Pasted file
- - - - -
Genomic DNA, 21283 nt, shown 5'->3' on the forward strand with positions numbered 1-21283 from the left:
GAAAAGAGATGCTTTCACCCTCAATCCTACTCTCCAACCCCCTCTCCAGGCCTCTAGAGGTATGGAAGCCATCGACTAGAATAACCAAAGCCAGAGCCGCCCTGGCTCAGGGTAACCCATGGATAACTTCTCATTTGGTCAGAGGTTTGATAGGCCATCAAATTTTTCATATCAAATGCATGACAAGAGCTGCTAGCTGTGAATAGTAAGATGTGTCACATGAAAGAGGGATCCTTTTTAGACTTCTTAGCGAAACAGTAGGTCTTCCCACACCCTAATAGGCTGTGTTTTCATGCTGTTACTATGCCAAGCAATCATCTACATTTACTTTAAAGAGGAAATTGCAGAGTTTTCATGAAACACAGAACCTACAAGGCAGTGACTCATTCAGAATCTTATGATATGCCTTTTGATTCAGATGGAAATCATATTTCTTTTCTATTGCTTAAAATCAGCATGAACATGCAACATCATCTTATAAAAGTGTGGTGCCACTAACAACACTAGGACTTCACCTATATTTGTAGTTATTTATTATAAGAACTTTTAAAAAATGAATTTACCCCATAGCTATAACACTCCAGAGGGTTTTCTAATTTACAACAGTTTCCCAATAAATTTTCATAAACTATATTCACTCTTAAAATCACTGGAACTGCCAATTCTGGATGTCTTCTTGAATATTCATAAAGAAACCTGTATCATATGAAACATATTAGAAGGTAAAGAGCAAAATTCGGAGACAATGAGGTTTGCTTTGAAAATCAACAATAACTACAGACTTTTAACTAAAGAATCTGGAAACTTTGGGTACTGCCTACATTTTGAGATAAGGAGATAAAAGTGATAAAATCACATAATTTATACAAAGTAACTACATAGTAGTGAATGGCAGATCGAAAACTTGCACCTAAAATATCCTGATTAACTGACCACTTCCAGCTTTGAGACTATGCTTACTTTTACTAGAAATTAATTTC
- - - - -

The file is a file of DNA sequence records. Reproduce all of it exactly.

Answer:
Genomic DNA, 21283 nt, shown 5'->3' on the forward strand with positions numbered 1-21283 from the left:
GAAAAGAGATGCTTTCACCCTCAATCCTACTCTCCAACCCCCTCTCCAGGCCTCTAGAGGTATGGAAGCCATCGACTAGAATAACCAAAGCCAGAGCCGCCCTGGCTCAGGGTAACCCATGGATAACTTCTCATTTGGTCAGAGGTTTGATAGGCCATCAAATTTTTCATATCAAATGCATGACAAGAGCTGCTAGCTGTGAATAGTAAGATGTGTCACATGAAAGAGGGATCCTTTTTAGACTTCTTAGCGAAACAGTAGGTCTTCCCACACCCTAATAGGCTGTGTTTTCATGCTGTTACTATGCCAAGCAATCATCTACATTTACTTTAAAGAGGAAATTGCAGAGTTTTCATGAAACACAGAACCTACAAGGCAGTGACTCATTCAGAATCTTATGATATGCCTTTTGATTCAGATGGAAATCATATTTCTTTTCTATTGCTTAAAATCAGCATGAACATGCAACATCATCTTATAAAAGTGTGGTGCCACTAACAACACTAGGACTTCACCTATATTTGTAGTTATTTATTATAAGAACTTTTAAAAAATGAATTTACCCCATAGCTATAACACTCCAGAGGGTTTTCTAATTTACAACAGTTTCCCAATAAATTTTCATAAACTATATTCACTCTTAAAATCACTGGAACTGCCAATTCTGGATGTCTTCTTGAATATTCATAAAGAAACCTGTATCATATGAAACATATTAGAAGGTAAAGAGCAAAATTCGGAGACAATGAGGTTTGCTTTGAAAATCAACAATAACTACAGACTTTTAACTAAAGAATCTGGAAACTTTGGGTACTGCCTACATTTTGAGATAAGGAGATAAAAGTGATAAAATCACATAATTTATACAAAGTAACTACATAGTAGTGAATGGCAGATCGAAAACTTGCACCTAAAATATCCTGATTAACTGACCACTTCCAGCTTTGAGACTATGCTTACTTTTACTAGAAATTAATTTC